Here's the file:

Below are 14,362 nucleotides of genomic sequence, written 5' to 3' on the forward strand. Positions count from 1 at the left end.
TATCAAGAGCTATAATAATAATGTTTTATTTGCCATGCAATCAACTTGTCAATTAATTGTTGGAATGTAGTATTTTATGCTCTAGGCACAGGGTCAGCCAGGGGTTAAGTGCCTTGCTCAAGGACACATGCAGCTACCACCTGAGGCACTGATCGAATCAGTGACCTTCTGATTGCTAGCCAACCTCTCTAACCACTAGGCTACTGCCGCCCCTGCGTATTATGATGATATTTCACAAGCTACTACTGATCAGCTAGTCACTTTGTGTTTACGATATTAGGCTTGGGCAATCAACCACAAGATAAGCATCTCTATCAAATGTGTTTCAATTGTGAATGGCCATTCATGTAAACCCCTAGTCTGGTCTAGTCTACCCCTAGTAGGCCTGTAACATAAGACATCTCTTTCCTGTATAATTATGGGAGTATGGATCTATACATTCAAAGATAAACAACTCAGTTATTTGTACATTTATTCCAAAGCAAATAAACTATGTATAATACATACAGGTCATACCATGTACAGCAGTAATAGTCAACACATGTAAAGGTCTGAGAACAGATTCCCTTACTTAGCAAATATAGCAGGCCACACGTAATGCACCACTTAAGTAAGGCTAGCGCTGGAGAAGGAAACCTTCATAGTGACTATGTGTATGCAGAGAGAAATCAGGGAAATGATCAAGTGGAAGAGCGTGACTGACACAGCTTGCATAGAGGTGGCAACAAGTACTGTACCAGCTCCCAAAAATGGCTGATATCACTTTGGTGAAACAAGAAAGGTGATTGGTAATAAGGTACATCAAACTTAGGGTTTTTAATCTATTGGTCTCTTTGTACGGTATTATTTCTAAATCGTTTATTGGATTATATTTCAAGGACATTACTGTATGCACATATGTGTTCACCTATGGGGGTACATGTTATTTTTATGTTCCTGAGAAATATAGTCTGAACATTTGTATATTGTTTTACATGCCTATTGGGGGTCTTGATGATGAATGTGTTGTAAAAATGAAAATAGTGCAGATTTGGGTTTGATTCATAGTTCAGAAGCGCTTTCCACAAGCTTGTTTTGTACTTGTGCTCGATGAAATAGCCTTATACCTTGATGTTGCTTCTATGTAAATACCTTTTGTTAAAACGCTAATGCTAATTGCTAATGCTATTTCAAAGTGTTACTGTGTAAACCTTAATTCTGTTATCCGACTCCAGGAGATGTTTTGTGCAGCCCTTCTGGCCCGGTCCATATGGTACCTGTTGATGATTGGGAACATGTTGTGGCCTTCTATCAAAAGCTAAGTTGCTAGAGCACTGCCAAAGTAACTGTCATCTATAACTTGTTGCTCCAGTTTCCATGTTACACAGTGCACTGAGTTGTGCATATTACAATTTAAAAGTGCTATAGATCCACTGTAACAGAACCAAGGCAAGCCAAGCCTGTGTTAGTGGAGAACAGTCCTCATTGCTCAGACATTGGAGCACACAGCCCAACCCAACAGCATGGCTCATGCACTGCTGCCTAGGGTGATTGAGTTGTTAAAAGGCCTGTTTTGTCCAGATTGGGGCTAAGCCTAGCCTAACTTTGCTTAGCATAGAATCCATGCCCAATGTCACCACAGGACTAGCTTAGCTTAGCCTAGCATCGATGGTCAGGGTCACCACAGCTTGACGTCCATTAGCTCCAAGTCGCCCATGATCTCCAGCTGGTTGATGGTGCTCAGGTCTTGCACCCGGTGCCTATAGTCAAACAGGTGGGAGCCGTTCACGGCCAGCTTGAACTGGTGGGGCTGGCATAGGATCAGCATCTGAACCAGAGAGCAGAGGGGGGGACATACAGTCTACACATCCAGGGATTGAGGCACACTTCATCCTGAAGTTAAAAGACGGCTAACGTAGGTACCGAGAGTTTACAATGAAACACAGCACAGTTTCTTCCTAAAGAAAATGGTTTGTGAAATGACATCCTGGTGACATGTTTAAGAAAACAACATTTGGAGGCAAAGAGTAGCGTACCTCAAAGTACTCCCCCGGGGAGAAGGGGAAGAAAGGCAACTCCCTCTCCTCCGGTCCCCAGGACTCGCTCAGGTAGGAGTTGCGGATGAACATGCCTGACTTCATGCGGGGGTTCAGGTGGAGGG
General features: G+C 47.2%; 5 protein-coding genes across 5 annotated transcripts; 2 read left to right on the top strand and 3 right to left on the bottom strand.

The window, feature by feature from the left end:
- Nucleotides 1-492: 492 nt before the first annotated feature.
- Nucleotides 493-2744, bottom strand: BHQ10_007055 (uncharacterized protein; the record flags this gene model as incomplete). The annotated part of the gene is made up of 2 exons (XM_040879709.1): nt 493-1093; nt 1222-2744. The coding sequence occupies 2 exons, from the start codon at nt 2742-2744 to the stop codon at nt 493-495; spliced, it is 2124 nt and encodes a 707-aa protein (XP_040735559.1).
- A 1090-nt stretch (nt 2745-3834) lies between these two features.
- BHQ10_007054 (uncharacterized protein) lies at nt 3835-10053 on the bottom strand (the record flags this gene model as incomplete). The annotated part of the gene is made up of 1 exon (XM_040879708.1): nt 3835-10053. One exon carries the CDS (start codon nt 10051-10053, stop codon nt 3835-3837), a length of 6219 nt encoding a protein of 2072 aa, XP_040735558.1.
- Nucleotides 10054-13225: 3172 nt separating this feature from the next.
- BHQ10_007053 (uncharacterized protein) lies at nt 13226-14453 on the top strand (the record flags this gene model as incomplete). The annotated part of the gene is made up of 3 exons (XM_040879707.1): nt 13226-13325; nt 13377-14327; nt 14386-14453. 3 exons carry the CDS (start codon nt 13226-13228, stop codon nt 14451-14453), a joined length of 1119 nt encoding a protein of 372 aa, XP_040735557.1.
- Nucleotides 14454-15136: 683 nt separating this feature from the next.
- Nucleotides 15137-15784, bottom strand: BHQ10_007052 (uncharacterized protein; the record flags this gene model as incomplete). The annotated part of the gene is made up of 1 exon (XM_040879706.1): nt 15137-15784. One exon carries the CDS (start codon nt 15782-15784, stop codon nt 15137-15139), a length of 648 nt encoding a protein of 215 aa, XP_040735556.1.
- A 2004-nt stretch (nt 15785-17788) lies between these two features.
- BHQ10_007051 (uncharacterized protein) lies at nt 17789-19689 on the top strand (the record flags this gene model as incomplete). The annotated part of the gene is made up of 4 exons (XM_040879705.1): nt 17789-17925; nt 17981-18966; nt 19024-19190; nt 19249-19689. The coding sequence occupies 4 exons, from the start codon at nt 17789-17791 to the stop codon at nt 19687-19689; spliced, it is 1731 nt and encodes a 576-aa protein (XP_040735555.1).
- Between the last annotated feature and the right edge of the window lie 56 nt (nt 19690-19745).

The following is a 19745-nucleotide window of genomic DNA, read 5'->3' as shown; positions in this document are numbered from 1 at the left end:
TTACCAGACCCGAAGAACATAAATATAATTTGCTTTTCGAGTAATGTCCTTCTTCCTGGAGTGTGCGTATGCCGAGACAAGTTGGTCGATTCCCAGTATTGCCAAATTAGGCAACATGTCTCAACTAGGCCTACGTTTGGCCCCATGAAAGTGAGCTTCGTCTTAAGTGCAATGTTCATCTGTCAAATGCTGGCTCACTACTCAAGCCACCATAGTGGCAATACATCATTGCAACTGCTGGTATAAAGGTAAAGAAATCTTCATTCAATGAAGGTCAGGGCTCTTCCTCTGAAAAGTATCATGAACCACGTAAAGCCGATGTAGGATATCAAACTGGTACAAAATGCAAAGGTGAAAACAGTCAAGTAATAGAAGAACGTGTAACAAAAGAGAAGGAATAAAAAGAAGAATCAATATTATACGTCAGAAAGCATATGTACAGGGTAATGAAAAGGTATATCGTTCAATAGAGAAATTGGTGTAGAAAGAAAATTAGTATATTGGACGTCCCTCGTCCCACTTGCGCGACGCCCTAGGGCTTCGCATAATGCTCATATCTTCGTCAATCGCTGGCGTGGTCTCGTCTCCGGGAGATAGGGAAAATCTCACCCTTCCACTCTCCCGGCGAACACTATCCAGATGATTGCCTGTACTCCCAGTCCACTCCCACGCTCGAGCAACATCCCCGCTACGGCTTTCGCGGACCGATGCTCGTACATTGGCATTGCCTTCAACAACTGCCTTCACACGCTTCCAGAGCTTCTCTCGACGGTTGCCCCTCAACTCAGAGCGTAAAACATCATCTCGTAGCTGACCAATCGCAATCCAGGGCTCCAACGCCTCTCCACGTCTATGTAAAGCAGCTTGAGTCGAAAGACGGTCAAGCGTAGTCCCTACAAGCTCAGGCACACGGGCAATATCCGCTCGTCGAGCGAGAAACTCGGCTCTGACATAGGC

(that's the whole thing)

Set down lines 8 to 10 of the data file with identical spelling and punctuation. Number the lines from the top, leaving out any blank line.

- BHQ10_007054 (uncharacterized protein) lies at nt 3835-10053 on the bottom strand (the record flags this gene model as incomplete). The annotated part of the gene is made up of 1 exon (XM_040879708.1): nt 3835-10053. One exon carries the CDS (start codon nt 10051-10053, stop codon nt 3835-3837), a length of 6219 nt encoding a protein of 2072 aa, XP_040735558.1.
- Nucleotides 10054-13225: 3172 nt separating this feature from the next.
- BHQ10_007053 (uncharacterized protein) lies at nt 13226-14453 on the top strand (the record flags this gene model as incomplete). The annotated part of the gene is made up of 3 exons (XM_040879707.1): nt 13226-13325; nt 13377-14327; nt 14386-14453. 3 exons carry the CDS (start codon nt 13226-13228, stop codon nt 14451-14453), a joined length of 1119 nt encoding a protein of 372 aa, XP_040735557.1.